The Baltimore and Ohio had fifteen miles of road in May, 1830. The question of locomotive power was under consideration for some time.

   In 1829 and 1830, Peter Cooper experimented with a little locomotive on this road. At a meeting of the Master Mochailles’ Association in New York in 1875 at the institute which bears his name—he related with great glee how, on the trial trip, he had beaten a gray horse attached to another car. The boiler of Peter Cooper’s locomotive was about the size of a flour barrel. The flues were made of gin barrels. The whole machine was not larger than a hand car of the present day.


   The "Dewitt Clinton" was built for the Mohawk and Hudson Railroad, and was the third locomotive made by the West Point Foundry Association. The first excursion trip was made with passengers from Albany to Sconactady, August 9, 1831.

   In 1831 the Baltimore and Ohio Company offered a premium of $4,000 "on the most approved engine, which shall be delivered for trial on or before the 1st day of June, 1831, and $3,500 for the engine which shall be adjudged the next best." 

   The requirements were that the engine, when in operation should not exceed three and one half tons in weight, and must on a level road be capable of drawing fifteen tons, exclusive of weight of wagons, fifteen miles per hour.

   In response to this three locomotives were produced, but only one was made to answer any useful purpose. T his engine, the "York," was built at York, Pa., and brought to Baltimore over the turnpike on wagons. After undergoing certain modifications it was found capable of performing what was required by the company.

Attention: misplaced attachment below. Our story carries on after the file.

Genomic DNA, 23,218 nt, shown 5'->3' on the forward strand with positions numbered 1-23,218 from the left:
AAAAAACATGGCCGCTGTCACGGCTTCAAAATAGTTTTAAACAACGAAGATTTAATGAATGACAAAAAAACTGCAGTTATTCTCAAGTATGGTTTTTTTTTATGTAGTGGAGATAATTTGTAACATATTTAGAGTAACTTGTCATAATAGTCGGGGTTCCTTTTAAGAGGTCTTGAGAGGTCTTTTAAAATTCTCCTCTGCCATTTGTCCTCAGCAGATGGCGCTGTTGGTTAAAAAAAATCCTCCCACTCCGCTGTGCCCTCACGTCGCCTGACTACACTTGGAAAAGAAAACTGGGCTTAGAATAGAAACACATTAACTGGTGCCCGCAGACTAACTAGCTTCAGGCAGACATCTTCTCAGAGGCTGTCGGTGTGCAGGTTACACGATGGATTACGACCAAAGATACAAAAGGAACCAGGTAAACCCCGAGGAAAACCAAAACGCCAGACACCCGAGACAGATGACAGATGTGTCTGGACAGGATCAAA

In August, 1831, the locomotive John Bull, which was built by George and Robert Stephenson & Co., of Newcastle-on-Tyne, was received in Philadelphia for the Germany and Amboy Railroad and Transportation Company. This is the old engine which was exhibited by the Pennsylvania Railroad Company at the Centennial Exposition of 1876. After the arrival of John Bull a number of engines were imported to America by the Stephensons. Most of them were of what is known as the "Planet," which was a form of engine which succeeded the "Rocket."

   In all these locomotives the axles were held by the frames so that the former were always parallel with each other. This made it difficult to turn curves.

   This was remedied by John H. Jervis, who constructed an engine with a main driving axle rigidly attached to the engine frame, and only one truck or "bearing carriage" consisting of two pairs of small wheels attached to a frame and fastened to the engine frame by a king-bolt

   In 1834 Ross Winans of Baltimore, patented the application of the principle which Mr. Allen had proposed and adopted for locomotives "to passenger and other cars." He afterwards brought a number of actions at law against railroads for infringements of his patent, which was a subject of legal controversy for twenty years. Winans claimed that his invention originated as far back as 1831 and was completed and reduced to practice in 1834. The dispute was carried to the Supreme Court of the United States and was decided against the plaintiff after an expenditure of $200,000. It involved the principle in which nearly all cars in this country are now and were then built.

   In 1834 Henry R. Cambell of Philadelphia, patented the use of two pairs of driving wheels and a truck. The driving wheels were coupled by rods. the principle has generally been adopted in this country.